Laurene Powell Jobs Purchases Stake in Monumental

Billionaire widow of Steve Jobs now owns part of Capital One Arena, Wizards and Capitals

  • by Tim Newcomb
  • Published: October 4, 2017

The new name goes up on Capital One Center, Washington, D.C.

The Washington, D.C., sports and entertainment scene just received a major new player — billionaire Laurene Powell Jobs.

The entrepreneur, worth around $20 billion according to a Forbes estimate, has an agreement to purchase a 20-percent stake in Monumental Sports & Entertainment, first reported by the Washington Post and confirmed by Venues Today, an investment worth hundreds of millions of dollars that makes Powell Jobs, 53, the second-largest stakeholder in the company behind CEO Ted Leonsis. The transaction is pending approval from both the National Basketball Association (NBA) and National Hockey League (NHL).

Monumental, worth roughly $2.5 billion according to the Post, includes ownership of the NBA’s Washington Wizards, NHL’s Washington Capitals and the newly-named Capital One Arena, Washington, D.C.

“We have an agreement with Laurene Powell Jobs … to join the Monumental Sports & Entertainment ownership group,” Monumental said in a statement. “The process is underway and is pending league approvals.”

The president of the Emerson Collective, an enterprise focused on spurring change and promoting equality in social justice issues such as education and immigration, and widow of Apple’s Steve Jobs, earlier attempted a foray into sports with a bid to purchase the NBA’s Los Angeles Clippers in 2014. The team was sold to Steve Balmer.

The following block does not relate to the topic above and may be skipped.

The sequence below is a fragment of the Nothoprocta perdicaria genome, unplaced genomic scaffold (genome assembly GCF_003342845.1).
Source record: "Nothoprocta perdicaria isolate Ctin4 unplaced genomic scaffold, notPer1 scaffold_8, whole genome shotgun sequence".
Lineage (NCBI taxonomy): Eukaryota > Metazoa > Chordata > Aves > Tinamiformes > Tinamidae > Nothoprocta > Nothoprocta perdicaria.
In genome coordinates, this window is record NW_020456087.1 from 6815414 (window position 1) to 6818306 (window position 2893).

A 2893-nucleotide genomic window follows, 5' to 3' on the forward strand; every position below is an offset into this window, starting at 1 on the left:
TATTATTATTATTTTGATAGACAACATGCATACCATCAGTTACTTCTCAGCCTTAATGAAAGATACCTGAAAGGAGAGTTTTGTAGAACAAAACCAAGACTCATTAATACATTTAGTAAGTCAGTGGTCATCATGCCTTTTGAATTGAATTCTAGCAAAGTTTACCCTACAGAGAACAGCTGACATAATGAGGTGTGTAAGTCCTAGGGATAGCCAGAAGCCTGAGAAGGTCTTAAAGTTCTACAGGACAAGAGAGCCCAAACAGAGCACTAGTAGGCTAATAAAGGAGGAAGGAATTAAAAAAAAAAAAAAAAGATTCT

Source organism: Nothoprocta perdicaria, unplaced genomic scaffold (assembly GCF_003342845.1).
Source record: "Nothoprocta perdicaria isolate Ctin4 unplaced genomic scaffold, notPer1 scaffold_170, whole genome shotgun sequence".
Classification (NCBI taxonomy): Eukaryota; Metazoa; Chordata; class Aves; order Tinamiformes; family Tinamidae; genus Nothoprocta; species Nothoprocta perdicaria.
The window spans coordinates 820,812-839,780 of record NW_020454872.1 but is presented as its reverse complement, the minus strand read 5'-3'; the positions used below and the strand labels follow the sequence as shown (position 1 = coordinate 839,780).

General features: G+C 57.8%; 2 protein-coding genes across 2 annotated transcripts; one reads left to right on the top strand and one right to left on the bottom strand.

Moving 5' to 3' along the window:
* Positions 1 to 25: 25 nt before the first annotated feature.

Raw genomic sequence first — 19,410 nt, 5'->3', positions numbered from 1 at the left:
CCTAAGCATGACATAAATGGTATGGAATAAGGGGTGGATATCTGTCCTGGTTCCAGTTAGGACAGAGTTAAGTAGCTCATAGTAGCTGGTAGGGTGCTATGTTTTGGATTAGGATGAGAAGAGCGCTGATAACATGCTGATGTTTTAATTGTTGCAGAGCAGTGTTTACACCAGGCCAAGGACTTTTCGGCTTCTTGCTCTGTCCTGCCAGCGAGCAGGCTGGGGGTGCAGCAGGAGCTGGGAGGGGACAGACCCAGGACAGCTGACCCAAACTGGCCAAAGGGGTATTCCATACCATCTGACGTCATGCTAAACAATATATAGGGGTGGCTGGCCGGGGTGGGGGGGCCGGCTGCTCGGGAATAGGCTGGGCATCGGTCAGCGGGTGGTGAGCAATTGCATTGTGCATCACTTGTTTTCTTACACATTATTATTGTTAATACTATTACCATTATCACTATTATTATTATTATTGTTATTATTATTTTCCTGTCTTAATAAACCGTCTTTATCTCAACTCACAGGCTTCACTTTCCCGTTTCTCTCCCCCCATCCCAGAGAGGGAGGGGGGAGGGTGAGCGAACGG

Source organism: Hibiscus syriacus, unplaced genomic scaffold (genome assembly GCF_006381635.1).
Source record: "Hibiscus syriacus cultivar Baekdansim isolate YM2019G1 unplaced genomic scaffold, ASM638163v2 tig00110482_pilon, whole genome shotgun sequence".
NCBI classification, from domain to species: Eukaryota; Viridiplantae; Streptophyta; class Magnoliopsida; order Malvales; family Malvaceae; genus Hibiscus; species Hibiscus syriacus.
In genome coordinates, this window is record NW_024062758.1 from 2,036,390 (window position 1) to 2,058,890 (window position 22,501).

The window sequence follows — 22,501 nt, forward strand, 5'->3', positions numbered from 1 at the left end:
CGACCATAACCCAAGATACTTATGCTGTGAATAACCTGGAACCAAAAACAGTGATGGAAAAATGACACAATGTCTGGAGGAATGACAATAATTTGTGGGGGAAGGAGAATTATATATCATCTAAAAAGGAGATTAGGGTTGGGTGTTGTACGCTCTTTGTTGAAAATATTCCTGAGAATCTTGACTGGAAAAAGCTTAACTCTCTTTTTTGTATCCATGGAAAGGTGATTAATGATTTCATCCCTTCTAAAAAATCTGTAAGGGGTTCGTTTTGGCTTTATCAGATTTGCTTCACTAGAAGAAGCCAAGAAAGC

Powell Jobs, who can attribute much of her wealth to holdings in Apple and Disney—Steve Jobs started both Apple and Pixar Animation, bought by Disney in 2006—recently purchased The Atlantic magazine, also based in Washington, D.C., through Emerson Collective. Monumental said that Jobs’ philanthropy through Emerson Collective fit the vision of Leonsis and his “double bottom line philosophy: that companies that do best are those that do good in their communities.”

“That someone of Laurene’s impressive caliber is interested in coming into the ownership group further validates that Monumental Sports & Entertainment is continuing to build one of the most consequential, most valuable sports and entertainment companies in the world,” the statement reads.

Laurene_Powell_Jobs.jpgLaurene Powell Jobs

With the investment, Powell Jobs propels herself into the sports and entertainment industry, becoming one of the few female owners in NBA along with Jeanie Buss of the Los Angeles Lakers, Ann Walton Kroenke of the Denver Nuggets and Gail Miller of the Utah Jazz.

The Monumental empire includes growing values in sports franchise in the NBA and NHL. Forbes has valued the average NBA franchise at $1.36 billion and estimated the Wizards at $1 billion. Recent NBA sales will push that number higher. Forbes values the Capitals at $575 million.